Lt. Gordon James Klingenschmitt
A U.S. Navy chaplain who got into trouble with his commanders for praying “in Jesus’ name,” yesterday was formally separated from the military service where he’d built a 16-year career and was evicted from military housing. Now he says the fight is just beginning.
“I’m going to continue my lawsuit against the Navy as a civilian, but will fight to be reinstated,” Chaplain Gordon Klingenschmitt told WND. “I will continue to fight for all chaplains’ rights to pray according to their conscience, but will do so outside of the Navy instead of inside.”
He said he was removed from Navy housing, so has moved into student housing at Regent University where he’s halfway through a four-year program to get his Ph.D in theology, and is willing to accept speaking engagements while his battle moves forward.
Klingenschmitt said the battle was worth it, and he would do it all over again. “We did change national policy. We rescinded the policy that I was punished for,” he said.
Klingenschmitt’s removal from the military came just a day after the District of Columbia Court of Appeals concluded that Klingenschmitt hadn’t met “the stringent standards required for an injunction pending appeal,” so the administrative stay was being dissolved.
That stay had been obtained by a law firm representing him in his civil rights action against the Navy. He earlier had been scheduled to be removed from the Navy in January, but a lawsuit filed by the Rutherford Institute alleges he was within his rights to pray as he did.
“The Constitution is clear about the fact that the government is prohibited from establishing a religion,” said John W. Whitehead, president of the Rutherford Institute. “Furthermore, the First Amendment to the United States Constitution guarantees that all citizens have a fundamental right to freely exercise their religious beliefs, and that includes military service people.”
Klingenschmitt’s orders revealed the Navy set a deadline of yesterday for him to be discharged and that his “honorable discharge certificate signed by the Secretary of the Navy [is] being retained … and will be mailed to member’s home subsequent to separation.”
Klingenschmitt had written – without results – to Navy Secretary Donald Winter, asking him to personally get involved.
“I appeal to you directly, as a man of honor, to stand personally responsible before God, for firing this one Navy chaplain because he prayed and preached openly according to his faith, and publicly exposed many well-documented reprisals and harassments by men who hate religious freedom,” the chaplain wrote.
“Or, you could do the right thing, and call a meeting, and hold these men accountable for publicly misrepresenting your views. Considering how 68 other chaplains are also suing the Navy, perhaps a little house-cleaning (or at least a mild tongue-lashing) could help stop their cancer of religious harassment from spreading any further throughout our beloved Navy,” he said.
The civil rights complaint stems from a 1998 memo issued by the Navy Chief of Chaplains that discouraged them from invoking the name of Jesus in their prayers. “This instruction was later embodied in an instruction from the secretary of the Navy, which provided that religious elements for a command function, absent extraordinary circumstances, should be non-sectarian in nature,” the lawsuit said.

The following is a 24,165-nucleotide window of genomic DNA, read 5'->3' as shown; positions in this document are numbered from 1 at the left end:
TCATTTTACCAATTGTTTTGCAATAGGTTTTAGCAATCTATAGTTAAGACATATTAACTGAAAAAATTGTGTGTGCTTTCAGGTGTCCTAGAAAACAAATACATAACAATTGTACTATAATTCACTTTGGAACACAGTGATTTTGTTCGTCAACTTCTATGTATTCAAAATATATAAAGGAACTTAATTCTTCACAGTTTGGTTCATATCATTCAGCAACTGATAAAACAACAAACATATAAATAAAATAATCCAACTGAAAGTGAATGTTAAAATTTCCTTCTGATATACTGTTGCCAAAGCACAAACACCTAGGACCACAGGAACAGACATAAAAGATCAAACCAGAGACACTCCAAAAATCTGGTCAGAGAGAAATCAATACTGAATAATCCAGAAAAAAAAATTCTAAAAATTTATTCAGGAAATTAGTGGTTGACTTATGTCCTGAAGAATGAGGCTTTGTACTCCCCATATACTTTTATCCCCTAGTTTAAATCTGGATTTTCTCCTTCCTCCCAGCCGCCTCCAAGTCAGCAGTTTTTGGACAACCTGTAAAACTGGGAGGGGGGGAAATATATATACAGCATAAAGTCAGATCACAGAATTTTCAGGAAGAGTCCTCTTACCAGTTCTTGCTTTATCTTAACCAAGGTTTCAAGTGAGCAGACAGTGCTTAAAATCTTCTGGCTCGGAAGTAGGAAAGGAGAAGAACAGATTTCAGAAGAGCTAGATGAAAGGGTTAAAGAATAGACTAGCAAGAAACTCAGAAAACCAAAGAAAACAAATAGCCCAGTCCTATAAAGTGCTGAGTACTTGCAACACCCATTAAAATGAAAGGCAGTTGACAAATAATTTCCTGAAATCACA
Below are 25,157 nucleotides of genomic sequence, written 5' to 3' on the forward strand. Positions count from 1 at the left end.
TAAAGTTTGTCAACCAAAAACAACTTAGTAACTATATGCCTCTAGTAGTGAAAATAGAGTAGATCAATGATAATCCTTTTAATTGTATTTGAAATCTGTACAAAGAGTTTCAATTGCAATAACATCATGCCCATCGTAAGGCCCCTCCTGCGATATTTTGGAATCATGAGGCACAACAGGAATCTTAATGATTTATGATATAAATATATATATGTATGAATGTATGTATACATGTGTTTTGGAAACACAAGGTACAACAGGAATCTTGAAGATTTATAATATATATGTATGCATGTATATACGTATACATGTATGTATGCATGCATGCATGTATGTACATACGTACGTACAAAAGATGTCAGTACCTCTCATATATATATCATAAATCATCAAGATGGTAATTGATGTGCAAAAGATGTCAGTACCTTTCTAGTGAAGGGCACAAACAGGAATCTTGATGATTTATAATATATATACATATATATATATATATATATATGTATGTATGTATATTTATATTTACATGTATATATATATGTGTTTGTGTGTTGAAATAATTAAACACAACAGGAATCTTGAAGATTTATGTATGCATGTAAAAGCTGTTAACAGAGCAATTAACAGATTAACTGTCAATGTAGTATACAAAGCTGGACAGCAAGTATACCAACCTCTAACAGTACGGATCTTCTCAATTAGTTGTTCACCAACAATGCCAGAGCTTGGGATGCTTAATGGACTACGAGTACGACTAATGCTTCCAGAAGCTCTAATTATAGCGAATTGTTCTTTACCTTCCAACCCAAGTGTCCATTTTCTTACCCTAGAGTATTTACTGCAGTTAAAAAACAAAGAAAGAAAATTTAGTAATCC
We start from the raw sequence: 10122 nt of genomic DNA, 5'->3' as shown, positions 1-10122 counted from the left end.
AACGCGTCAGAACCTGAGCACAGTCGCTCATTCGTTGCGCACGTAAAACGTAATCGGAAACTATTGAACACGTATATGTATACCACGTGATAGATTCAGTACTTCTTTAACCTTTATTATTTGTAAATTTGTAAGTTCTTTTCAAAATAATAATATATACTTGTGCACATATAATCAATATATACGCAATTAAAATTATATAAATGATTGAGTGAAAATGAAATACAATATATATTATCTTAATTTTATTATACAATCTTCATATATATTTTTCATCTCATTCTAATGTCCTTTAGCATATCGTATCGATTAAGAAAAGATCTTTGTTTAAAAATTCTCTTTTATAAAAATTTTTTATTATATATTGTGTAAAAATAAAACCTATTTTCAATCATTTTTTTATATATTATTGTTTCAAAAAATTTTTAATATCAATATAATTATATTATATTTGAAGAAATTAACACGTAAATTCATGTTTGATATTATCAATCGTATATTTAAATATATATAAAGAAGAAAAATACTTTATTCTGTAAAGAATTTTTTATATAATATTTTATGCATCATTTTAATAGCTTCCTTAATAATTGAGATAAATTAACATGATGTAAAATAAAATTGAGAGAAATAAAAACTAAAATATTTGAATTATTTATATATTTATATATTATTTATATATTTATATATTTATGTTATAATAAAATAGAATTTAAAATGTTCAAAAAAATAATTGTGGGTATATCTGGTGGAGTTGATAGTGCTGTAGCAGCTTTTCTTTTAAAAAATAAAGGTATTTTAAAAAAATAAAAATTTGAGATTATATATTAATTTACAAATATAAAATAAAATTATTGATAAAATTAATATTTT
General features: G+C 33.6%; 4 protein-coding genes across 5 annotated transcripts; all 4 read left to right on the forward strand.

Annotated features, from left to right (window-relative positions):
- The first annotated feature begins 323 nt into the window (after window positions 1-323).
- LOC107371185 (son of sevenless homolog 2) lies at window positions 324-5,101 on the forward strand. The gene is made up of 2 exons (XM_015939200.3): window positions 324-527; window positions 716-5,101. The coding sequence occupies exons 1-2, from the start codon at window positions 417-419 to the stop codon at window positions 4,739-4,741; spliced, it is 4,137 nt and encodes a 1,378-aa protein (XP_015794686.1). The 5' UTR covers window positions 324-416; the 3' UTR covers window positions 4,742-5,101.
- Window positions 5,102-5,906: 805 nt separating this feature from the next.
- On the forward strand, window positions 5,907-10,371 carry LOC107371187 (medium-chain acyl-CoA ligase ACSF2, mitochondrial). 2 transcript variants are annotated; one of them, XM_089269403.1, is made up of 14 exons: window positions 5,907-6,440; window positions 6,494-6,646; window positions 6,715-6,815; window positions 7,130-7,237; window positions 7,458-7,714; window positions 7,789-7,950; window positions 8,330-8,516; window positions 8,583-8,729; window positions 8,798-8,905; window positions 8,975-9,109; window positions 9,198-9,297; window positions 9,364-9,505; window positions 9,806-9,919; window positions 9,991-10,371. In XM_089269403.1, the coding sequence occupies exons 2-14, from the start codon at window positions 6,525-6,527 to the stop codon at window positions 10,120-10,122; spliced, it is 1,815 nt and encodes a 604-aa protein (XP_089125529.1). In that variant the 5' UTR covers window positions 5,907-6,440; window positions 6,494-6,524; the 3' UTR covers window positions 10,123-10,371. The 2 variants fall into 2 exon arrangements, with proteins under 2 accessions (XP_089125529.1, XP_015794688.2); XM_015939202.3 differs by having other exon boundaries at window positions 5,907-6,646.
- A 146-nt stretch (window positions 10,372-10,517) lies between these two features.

“Chaplain Klingenschmitt resisted these directives on the basis of a federal statute providing that chaplains may conduct public worship according to the manner and forms of the church of which he is a member,” the firm said.
However, Klingenschmitt says that because he objected to the ban on the name of Jesus, the Department of the Navy gave him adverse fitness reports, reprimands and then brought him up on a court martial – in violation of his constitutional rights.
And that, the Rutherford Institute charges, is an attempt by the Navy to assemble a “civic religion.”
“There’s a unitarian system of religion that’s aimed at Christians,” Whitehead told WND. “It boils down to that. We’re seeing it all across the country, with council prayers, kids wanting to mention Jesus. What’s going on here is it’s generally a move in our government and military to set up a civic religion.”
In Klingenschmitt’s disputed appearance, he prayed during an event held by former Alabama Supreme Court Chief Justice and WND columnist Judge Roy Moore, who was removed from his office when he refused to follow a federal court order he considered unlawful: to remove a Ten Commandments monument from public property.
While Klingenschmitt’s punishment stems from his refusal to make all his prayers “non-sectarian,” his battle already has been successful in that Congress has instructed that the policy be rescinded, and other chaplains will have the freedom Klingenschmitt sought.
“My sacrifice purchased their freedom. My conscience is clear, the fight was worth it, and I’d do it all again,” he said.
Klingenschmitt, as WND has reported, got into trouble after he appeared and delivered a public prayer “in Jesus’ name” at that White House rally last winter with Judge Moore.
The Navy convicted him of failing to follow a lawful order because his superior didn’t want him praying “in Jesus’ name” and court-martialed him for that. But when Congress got word of his $3,000 fine for his prayer, members ordered the Navy to remove the limitation and allow chaplains to pray as their “conscience dictates.”
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